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These are quadplex breakers and there's nothing weird about them. They're just what some of us call "double-stuff" breakers: getting 2 breakers in the space of 1.

Normally a 240V breaker takes 2 spaces. In fact, a 240V breaker must necessarily take 2 spaces, since it needs to access both poles of power. So, the clever way to "double-stuff" a 2-pole breaker is to have "double tandems" in exactly this way.

Normally, on quadplex breakers, the inner 2 breakers are tied, and the outer 2 breakers are totally independent. That makes a lot more sense, eh?

However, there was market demand for a "quadplex" that would support dual 2-pole. On its face, that was a simple modification -- develop the wacky-looking "outer handle-tie" to tie the 2 outer breakers. That's good enough for 240V-only appliances and 120V-only multi-wire branch circuits, since the handle-tie is only there to be a maintenance disconnect.

Here's an interesting fact: UL requires that breakers "Trip Free" -- that is, they must trip even if you are holding the handle in the "on" position. Result: Handle-ties are useless for assuring common trip! So you think "Gosh, how can that flimsy outer handle-tie telegraph trip to the other breaker", it doesn't have to. Common trip is an internal mechanism within the breaker.

Common trip positively assures that if one leg overloads, both legs trip. It is only required on 120/240V circuits (240V appliances with neutral, and multi-wire branch circuits that serve 240V loads too).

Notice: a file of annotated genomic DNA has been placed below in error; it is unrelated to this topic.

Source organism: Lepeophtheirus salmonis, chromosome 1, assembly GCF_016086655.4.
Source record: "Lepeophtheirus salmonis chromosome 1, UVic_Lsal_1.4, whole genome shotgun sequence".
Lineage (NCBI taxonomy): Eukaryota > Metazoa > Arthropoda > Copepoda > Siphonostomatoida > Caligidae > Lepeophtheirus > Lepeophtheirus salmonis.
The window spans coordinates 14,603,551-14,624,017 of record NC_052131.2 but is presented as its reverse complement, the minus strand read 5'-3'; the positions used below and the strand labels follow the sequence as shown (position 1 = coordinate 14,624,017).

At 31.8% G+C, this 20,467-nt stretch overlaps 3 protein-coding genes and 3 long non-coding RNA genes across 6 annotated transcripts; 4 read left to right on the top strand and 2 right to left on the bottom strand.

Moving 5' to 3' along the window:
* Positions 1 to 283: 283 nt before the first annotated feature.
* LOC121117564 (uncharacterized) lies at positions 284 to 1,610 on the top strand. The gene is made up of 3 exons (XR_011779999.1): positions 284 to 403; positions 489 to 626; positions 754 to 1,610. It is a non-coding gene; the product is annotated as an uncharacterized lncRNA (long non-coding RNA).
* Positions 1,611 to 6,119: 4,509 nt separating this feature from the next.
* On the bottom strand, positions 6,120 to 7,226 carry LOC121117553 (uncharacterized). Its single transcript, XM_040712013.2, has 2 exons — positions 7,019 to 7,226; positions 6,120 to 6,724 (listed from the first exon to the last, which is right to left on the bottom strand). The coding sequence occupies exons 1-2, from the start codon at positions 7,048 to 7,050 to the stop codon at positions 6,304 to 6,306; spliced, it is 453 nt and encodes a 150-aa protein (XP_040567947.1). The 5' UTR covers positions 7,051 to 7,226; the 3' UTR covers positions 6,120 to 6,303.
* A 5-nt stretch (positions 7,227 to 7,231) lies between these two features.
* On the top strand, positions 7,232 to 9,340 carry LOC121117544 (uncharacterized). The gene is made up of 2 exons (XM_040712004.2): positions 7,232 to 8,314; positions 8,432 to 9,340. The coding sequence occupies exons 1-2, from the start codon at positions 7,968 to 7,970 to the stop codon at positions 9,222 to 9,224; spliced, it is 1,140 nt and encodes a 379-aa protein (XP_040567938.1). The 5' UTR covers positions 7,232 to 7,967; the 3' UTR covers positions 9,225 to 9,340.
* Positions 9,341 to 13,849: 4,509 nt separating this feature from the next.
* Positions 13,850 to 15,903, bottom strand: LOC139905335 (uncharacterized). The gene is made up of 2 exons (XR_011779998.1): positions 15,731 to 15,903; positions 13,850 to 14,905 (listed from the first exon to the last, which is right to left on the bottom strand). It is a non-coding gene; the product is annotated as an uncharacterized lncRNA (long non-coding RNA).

Not all quadplexes provide common trip. Some only on the inner, some none, some both.

  • 240V breaker must necessarily take 2 spaces - could you please expand on that? Is this specific to the US? In Europe the 230V breakers take one space (see for instance m-habitat.fr/electricite/tableau-electrique/… - a typical breaker panel in France) – WoJ Nov 28 '20 at 18:27
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    Yes, it's strictly US (more precisely, strictly 120V). We have completely different setups in Europe. In the US, when they want to use 240 V equipment, they have to do it by connecting it between two opposing 120V "legs" (homes receive two legs and a neutral in the middle). These cases are manufactured so that every other position comes from the opposite leg: odd, even, odd, even, etc. Hence the need to span two positions for anything that's 240 V. – Gábor Nov 28 '20 at 20:16
  • Thanks Harper! Well, this is going to require some coffee and a new 1 mA brain breaker, but I will come back on it after I graduate. – Pascal Nov 28 '20 at 22:21
  • @WoJ Yes, StackExchange is a Q&A site. It is axiomatic to Q&A sites that answers only exist in the context of questions (nothing is a blanket statement). OP's panel is distinctly North American/Philippines. Our 240V is analogous to your 400V (i.e. your power is 3-phase up at the pole, some houses get 2 or all 3 phases; phase-phase voltage is 400 and you can put big loads on that.) – Harper - Reinstate Monica Nov 29 '20 at 3:30
  • @Pascal Yes, and when you graduate, your next google phrase is "Multi-wire branch circuit". Your house has a lot of them. Nothing wrong with them, but they must be handled correctly. – Harper - Reinstate Monica Nov 29 '20 at 3:32